MCN Blogs
David Poland

By David Poland poland@moviecitynews.com

DreamWorksAnimaton @ Paramount Makes Sense… But Does WB Make More Sense?

It’s funny to see the New York Times in the wild speculation business, as with Will DreamWorks Animation Abandon Paramount?. The reason the blog entry is mostly speculation is because Brooks Barnes (surprise!) hasn’t actually thought it out. He throws out the notion that DWA could leave Paramount (which has done a good job for them), but never gets down to the nitty gritty…
Where would DWA go if they left Paramount?
Is there any chance that Disney would add yet another animation producer to its distribution schedule?
Would Fox or Sony move off of their animation ambitions to make room for two DreamWorks animated titles a year?
Would DWA be willing to make a long-term deal with Universal with the unknown quantity of Kabletown hanging over the company’s head?
That leaves Warner Bros, in my view, as the only legitimate alternative. They have destroyed their animation legacy over there and haven’t released an animated movie that they funded since 2006. The last movie they released with any in-house effort added to the production was Looney Tunes: Back in Action in 2003.
When you think about it, the company with the greatest kids-first franchise in history, Potter, has failed to leverage it with the most obvious fit… animation. DWA comes to the table with almost no risk for a studio, but a solid two-picture-a-year animation output with what will probably be an 8.5% distribution fee this time around.
And maybe Barnes was signaling something without typing it out when he mentioned the international market, where many feel that WB is stronger than any other studio. (Don’t tell Fox.)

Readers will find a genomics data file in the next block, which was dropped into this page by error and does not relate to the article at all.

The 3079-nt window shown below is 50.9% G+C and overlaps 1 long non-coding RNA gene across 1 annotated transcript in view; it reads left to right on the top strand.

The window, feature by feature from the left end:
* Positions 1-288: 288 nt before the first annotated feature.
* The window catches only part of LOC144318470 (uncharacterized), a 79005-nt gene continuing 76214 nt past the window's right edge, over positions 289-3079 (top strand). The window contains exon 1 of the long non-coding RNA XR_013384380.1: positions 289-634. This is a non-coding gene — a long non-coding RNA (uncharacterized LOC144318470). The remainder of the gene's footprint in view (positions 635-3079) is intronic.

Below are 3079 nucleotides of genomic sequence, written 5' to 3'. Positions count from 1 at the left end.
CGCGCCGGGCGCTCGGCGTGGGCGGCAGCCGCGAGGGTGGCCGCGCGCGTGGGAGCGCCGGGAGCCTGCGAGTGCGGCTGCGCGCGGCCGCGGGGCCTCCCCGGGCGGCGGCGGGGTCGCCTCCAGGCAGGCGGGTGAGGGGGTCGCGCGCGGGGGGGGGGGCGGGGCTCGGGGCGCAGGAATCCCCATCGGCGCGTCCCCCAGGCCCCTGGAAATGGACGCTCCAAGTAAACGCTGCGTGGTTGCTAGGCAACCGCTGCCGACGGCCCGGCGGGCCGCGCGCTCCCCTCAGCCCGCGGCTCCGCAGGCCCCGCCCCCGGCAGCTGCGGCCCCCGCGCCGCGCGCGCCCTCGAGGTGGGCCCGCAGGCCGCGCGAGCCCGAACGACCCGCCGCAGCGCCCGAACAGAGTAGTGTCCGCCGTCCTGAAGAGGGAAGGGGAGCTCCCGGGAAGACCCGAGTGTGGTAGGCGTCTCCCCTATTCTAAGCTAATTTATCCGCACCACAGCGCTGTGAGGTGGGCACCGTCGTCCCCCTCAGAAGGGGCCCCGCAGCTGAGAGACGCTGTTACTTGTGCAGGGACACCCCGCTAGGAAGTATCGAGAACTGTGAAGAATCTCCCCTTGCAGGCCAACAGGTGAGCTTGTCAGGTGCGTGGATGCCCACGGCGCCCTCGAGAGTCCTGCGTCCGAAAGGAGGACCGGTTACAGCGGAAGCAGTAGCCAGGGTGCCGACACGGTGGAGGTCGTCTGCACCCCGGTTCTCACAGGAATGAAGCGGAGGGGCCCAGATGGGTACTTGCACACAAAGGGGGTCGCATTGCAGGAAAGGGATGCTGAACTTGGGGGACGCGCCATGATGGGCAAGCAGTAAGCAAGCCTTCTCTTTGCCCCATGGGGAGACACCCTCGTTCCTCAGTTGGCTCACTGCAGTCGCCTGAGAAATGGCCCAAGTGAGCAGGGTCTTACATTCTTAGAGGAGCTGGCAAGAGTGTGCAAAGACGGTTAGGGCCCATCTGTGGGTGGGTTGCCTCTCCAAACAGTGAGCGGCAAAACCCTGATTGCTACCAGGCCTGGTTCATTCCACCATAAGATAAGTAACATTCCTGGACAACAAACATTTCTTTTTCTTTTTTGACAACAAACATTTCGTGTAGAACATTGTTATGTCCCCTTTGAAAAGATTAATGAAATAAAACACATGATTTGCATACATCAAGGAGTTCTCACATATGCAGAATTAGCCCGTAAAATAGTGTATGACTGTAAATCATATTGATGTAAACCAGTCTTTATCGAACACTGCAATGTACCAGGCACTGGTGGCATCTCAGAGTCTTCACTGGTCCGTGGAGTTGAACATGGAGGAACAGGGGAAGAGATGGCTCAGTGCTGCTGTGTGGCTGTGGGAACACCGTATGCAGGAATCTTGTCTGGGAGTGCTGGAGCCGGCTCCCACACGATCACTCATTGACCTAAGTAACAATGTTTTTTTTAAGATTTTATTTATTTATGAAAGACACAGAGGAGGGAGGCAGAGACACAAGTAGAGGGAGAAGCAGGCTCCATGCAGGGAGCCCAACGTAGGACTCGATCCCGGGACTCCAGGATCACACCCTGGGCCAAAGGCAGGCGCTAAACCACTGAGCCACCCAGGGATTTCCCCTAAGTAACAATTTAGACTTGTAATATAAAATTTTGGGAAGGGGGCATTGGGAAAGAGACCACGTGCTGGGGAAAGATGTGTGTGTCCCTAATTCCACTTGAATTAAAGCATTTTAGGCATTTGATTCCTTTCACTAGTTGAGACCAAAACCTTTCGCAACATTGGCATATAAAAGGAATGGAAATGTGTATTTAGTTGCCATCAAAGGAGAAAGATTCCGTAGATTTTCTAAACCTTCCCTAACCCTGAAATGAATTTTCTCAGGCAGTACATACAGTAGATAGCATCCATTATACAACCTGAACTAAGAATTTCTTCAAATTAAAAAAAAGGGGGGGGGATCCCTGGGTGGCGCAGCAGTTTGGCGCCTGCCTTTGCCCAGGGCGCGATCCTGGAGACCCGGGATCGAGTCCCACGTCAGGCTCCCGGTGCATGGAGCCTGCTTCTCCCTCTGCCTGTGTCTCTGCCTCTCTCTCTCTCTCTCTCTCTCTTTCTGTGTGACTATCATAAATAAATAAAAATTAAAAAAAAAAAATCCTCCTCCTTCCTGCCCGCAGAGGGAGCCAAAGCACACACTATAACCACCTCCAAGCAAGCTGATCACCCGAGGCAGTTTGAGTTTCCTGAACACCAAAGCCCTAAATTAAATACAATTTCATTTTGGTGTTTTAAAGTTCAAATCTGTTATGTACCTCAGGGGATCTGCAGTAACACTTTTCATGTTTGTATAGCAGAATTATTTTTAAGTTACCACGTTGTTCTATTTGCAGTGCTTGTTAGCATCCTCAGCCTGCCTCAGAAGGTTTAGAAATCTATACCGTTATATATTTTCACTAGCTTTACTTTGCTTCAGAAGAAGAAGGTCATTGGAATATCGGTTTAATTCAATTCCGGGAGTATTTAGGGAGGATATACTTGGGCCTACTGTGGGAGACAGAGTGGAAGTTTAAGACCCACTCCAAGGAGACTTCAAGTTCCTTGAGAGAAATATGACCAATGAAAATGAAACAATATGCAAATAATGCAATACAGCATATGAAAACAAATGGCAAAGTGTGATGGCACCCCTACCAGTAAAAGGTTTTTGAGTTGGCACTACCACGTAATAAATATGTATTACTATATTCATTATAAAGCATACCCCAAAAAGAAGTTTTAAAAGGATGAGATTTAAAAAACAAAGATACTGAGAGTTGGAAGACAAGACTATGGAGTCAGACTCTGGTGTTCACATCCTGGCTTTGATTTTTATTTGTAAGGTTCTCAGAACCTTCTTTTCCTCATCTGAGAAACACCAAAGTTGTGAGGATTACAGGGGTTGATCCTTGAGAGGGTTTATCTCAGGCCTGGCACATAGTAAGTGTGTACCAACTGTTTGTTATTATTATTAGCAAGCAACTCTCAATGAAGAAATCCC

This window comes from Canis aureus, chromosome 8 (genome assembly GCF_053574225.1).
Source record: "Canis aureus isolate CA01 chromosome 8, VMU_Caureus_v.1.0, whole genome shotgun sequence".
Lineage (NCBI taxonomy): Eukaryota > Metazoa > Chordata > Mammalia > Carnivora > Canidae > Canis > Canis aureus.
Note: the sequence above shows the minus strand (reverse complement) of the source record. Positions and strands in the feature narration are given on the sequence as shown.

The one problem with a WB deal is that they have such a full schedule already and that their non-Potter family product has had some success, mostly in live-action films with animation in them. Does the studio that tends to release the most movies each year cut back by a few? And for that matter, does DWA think Sue Kroll and her team will be as strong domestically as Megan Coligan’s… or can they just put Terry Press back on the case for a year to get it moving before the pieces work right?
If you figure that DWA movies can do about $350m each worldwide, a 2% cut to the distribution deal (taken against gross) means about $7m per title back into the DWA coffers. It’s not live-changing, but for the publicly traded company, it is a positive showing.
So if all things were even and we assume that WB can do what Par has done with the pictures domestically, forcing Paramount to take a cut in their distribution fee would probably be the safest choice. If you think, however, that WB International can mine more out of these movies…


157.5

2 Responses to “DreamWorksAnimaton @ Paramount Makes Sense… But Does WB Make More Sense?”

  1. Direwolf says:

    I’ve read some Wall Street research on this topic and I’ve seen some analysts speculate that DWA could do better than 8%, maybe as low as 5%. 5% seems awfully low but I’d be curious if you think they could break the 8% barrier.
    BTW, I am long DWA in the media hedge fund I manage. Bought it just after the week open for Dragon thinking the legs would be good. Got a nice profit though lost a couple bucks the last two days since the first quarter earnings report. I think the report was fine but the stock had built in high expectations running $5 in just a couple of weeks. DWA usually rallies into its film releases then sells off after. My original plan, still intact was to hold until just before Shrek 4. the film is almost certainly review proof but the early write-ups off Tribeca are poor. That is probably hurting the stock a bit presently.